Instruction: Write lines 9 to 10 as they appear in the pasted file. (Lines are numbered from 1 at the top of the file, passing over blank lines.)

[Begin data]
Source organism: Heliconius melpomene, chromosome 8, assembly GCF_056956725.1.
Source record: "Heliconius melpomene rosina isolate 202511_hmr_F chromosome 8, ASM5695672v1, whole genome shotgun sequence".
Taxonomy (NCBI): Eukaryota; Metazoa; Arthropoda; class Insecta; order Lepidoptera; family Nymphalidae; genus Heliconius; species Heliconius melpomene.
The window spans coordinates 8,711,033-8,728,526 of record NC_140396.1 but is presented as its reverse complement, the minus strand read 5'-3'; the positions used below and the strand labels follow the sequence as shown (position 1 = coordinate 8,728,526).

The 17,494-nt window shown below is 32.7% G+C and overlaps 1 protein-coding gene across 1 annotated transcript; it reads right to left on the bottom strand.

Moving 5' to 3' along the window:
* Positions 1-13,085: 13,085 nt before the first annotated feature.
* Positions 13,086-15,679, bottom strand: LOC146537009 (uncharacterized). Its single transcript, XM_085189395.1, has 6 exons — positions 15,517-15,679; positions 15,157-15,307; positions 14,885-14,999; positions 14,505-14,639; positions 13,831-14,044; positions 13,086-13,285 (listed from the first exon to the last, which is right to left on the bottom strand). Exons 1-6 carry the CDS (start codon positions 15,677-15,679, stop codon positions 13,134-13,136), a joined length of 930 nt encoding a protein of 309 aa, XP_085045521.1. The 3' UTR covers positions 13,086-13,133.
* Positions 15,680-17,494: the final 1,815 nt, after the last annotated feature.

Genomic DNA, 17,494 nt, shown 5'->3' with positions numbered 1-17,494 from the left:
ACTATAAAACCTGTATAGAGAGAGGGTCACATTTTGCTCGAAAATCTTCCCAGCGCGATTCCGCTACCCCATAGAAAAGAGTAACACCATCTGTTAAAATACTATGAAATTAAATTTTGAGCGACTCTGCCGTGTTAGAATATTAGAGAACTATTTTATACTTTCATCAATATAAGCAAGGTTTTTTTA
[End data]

* Positions 15,680-17,494: the final 1,815 nt, after the last annotated feature.

Genomic DNA, 17,494 nt, shown 5'->3' with positions numbered 1-17,494 from the left: